Recently President Hugo Chávez of Venezuela said President George W. Bush of the United States was a donkey.
His comment immediately drew negative reactions. The U.S. Ambassador to Venezuela, William Brownfield, said that such words did not contribute to the bettering of relations between the two nations. I heard similar comments from other people.
But a longtime supporter of Chávez surprised me when he also said that he didn’t feel Chávez should be issuing such insults. Then he explained his thinking: donkeys are very nice animals and shouldn’t be deprecated by comparing them to President Bush.
Someone listening to his comment later added, “and donkeys have never started international wars.”
I have no problem adding my own voice to those who wish President Chávez would be more cautious in the words he uses. I would say the same to spokespersons for the U.S. government who have called Chávez a “hyena” and a “pied piper” and who have compared him to Hitler. Interestingly, Ambassador Brownfield didn’t mention these appellatives as hurting relations between the two countries.
Name-calling, I learned in high school, was the lowest form of argument and should always be avoided. I agree. But I have my doubts that Chávez is going to dramatically change his rhetoric; nor do I expect the current administration in the U.S. to tone down their comments.
Searching for some enlightenment on the matter, I think back to the words of Jack London in his short story, “The White Silence.” He wrote, “those of the Northland are early taught the futility of words and the inestimable value of deeds.
Traveling throughout Venezuela during the past few weeks, I am constantly awed with the changes that I see taking place. One has to be impressed as you see mass transit systems and beautiful public housing developments popping up. I was in a clinic staffed by Venezuelan medical personnel that would compare with clinics in the most “advanced” nations of the world. Anyone can go there, including U.S. citizens, free!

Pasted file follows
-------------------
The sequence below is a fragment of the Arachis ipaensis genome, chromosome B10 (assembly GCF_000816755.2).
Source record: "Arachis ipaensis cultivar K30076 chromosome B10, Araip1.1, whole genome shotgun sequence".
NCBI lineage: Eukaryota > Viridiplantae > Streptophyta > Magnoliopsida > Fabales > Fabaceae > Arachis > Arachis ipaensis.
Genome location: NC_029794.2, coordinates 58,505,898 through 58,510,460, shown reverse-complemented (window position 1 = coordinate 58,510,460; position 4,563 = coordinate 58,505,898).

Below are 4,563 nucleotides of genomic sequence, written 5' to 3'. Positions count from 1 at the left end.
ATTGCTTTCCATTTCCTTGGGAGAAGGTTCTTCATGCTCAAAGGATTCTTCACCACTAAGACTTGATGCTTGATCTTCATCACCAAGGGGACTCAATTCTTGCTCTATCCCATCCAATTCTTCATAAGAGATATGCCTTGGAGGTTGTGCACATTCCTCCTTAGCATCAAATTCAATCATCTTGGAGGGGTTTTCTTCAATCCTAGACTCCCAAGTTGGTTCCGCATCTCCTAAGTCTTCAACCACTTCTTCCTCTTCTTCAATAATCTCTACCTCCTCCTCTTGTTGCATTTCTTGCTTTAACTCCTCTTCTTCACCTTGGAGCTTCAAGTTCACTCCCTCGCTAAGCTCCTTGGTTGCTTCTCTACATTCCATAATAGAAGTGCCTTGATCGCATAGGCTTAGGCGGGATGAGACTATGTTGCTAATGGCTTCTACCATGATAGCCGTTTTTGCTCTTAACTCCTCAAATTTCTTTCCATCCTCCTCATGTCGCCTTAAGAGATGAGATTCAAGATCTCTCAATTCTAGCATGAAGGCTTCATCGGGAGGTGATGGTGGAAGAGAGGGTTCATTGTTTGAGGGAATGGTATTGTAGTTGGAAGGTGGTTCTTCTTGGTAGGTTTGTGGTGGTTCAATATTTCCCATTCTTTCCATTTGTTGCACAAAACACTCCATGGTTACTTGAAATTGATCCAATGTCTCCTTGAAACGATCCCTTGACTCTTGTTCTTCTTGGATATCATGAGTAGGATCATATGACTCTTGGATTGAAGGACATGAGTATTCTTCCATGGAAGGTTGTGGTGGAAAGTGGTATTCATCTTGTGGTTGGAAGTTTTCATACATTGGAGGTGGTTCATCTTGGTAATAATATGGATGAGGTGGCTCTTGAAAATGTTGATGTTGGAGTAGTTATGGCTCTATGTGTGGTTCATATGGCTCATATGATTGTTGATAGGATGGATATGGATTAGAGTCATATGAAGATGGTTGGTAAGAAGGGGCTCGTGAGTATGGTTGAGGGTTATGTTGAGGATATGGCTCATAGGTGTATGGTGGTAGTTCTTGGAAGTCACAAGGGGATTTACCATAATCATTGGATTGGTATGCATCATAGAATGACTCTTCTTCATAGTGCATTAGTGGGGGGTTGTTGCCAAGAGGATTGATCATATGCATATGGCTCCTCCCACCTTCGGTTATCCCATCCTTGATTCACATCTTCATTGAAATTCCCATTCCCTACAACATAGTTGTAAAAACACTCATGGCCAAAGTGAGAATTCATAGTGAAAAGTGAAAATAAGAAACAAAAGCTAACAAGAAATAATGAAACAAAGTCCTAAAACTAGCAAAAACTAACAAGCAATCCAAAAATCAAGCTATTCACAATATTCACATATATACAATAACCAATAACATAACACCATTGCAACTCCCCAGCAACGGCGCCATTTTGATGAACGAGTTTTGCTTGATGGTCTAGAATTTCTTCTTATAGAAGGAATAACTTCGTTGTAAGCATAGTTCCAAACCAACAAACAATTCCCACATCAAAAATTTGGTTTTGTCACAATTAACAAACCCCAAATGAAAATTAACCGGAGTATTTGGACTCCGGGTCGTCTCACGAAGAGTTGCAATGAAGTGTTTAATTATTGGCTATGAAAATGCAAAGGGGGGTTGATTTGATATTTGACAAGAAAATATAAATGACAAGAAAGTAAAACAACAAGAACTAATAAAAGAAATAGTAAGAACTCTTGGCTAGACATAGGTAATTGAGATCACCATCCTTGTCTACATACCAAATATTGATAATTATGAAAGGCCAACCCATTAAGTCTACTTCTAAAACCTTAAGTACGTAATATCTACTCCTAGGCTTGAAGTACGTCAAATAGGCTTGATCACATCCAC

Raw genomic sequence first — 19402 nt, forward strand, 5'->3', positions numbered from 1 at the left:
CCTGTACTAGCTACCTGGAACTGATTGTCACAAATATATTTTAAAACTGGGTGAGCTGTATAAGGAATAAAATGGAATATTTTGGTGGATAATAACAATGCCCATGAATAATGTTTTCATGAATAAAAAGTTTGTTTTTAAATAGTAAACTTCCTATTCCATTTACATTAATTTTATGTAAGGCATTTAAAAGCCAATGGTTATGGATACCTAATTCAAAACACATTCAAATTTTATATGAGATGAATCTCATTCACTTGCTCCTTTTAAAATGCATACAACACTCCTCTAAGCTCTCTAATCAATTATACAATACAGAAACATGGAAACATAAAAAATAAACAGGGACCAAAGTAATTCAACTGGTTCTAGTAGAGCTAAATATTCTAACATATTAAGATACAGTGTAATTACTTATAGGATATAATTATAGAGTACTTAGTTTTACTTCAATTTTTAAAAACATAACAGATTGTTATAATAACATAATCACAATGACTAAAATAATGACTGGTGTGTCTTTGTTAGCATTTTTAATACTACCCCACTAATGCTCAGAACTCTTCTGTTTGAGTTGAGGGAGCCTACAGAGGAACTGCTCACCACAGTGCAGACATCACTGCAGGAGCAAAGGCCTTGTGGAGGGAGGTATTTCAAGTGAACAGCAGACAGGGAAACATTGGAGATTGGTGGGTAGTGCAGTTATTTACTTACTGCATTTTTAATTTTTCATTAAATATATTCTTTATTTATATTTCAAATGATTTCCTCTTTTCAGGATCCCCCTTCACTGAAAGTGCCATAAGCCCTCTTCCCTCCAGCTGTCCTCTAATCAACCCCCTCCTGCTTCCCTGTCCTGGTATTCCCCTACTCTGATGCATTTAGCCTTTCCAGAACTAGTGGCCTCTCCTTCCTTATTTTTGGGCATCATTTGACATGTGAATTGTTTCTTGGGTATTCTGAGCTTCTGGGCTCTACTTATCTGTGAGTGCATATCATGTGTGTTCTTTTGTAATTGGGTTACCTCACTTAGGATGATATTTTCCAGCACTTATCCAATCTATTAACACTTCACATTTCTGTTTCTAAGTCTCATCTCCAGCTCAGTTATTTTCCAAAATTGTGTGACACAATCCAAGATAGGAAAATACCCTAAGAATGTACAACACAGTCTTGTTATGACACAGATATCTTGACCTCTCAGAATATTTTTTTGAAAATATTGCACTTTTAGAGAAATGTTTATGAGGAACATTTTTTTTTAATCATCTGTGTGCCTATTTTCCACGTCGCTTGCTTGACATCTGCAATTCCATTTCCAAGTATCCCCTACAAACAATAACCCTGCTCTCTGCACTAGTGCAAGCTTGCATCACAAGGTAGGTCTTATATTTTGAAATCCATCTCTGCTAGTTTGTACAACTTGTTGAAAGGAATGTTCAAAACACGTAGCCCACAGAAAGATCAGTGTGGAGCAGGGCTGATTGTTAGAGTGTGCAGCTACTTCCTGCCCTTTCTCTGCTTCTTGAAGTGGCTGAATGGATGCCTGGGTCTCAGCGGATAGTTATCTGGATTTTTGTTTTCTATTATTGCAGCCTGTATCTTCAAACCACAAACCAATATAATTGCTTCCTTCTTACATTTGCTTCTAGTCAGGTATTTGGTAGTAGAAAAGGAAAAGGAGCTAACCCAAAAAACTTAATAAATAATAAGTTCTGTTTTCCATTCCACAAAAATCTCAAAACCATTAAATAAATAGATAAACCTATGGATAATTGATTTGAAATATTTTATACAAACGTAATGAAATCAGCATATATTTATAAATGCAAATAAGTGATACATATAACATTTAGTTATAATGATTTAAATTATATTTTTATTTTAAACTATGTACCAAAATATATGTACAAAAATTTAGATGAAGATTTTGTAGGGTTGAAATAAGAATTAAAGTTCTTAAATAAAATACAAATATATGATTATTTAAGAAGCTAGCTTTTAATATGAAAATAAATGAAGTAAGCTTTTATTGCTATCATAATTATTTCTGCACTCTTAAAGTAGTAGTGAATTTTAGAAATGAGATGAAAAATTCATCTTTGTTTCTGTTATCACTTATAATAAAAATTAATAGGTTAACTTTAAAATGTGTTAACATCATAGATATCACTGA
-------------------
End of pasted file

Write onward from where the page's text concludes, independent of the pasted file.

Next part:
More important, however, than the construction projects is the enthusiasm that I sense in the rural communities and the barrios, neglected by so many governments for so many years. To most people living in these areas, the words Chávez uses merely bring a smile. (I did encounter one person from a humble background who said he personally didn’t like Chávez because of the poor example he was giving with his language and that his family would never speak that way. But even he praised Chávez for what he had accomplished for the disadvantaged.)
My mind also flashes back to a saying that I carry with me: words don’t have meaning; people have meaning. And I think of a wonderful woman I had the privilege to know in Rock Springs, Wyoming: Jackie.
Jackie would be what we called a tomboy, a word used for girls who behaved like boys. But Jackie was no girl. She was probably in her forties when I first met her and in her eighties when she died. Jackie dressed in overalls and rode a bicycle.
Jackie’s family was Mormon, but some Catholic nuns in the parish where I was assigned treated her with respect and she responded by attending the religion classes in their school each morning. Parking her bicycle by the front door, she sat with the elementary school children for an half-hour and listened to what the “sister” was saying about God. Eventually, she joined the Catholic community.
Jackie was a very holy person. If someday I arrive in heaven, I expect to see her sitting at God’s right hand. But Jackie was also known for having a strong tongue.
Early one morning, she came to the parish offices to talk with me. Rumor had it that some of the parishioners were not happy with a decision that I had made and were circulating a petition to the bishop to have me changed to another parish. Jackie said to me (and I think I remember her words exactly), “If anyone brings that petition to me, I will cram it down their goddamn fucking throat.” Strong words from a little woman who rode a bicycle and loved animals, flowers and all that was alive (with the exception of anyone carrying that petition).
I don’t know how my spirits were before she entered my office that day, but twenty-five years later her words still give me encouragement. Someone loved me.
Words don’t have meaning; people have meaning.
I never told Jackie she should change her way of speaking. If I ever meet President Chávez, I don’t plan to tell him that either. I will thank him for the inspiration and hope that he has given to millions of Venezuelans and others throughout the world. I wish I would be able to say the same to my own president in the United States.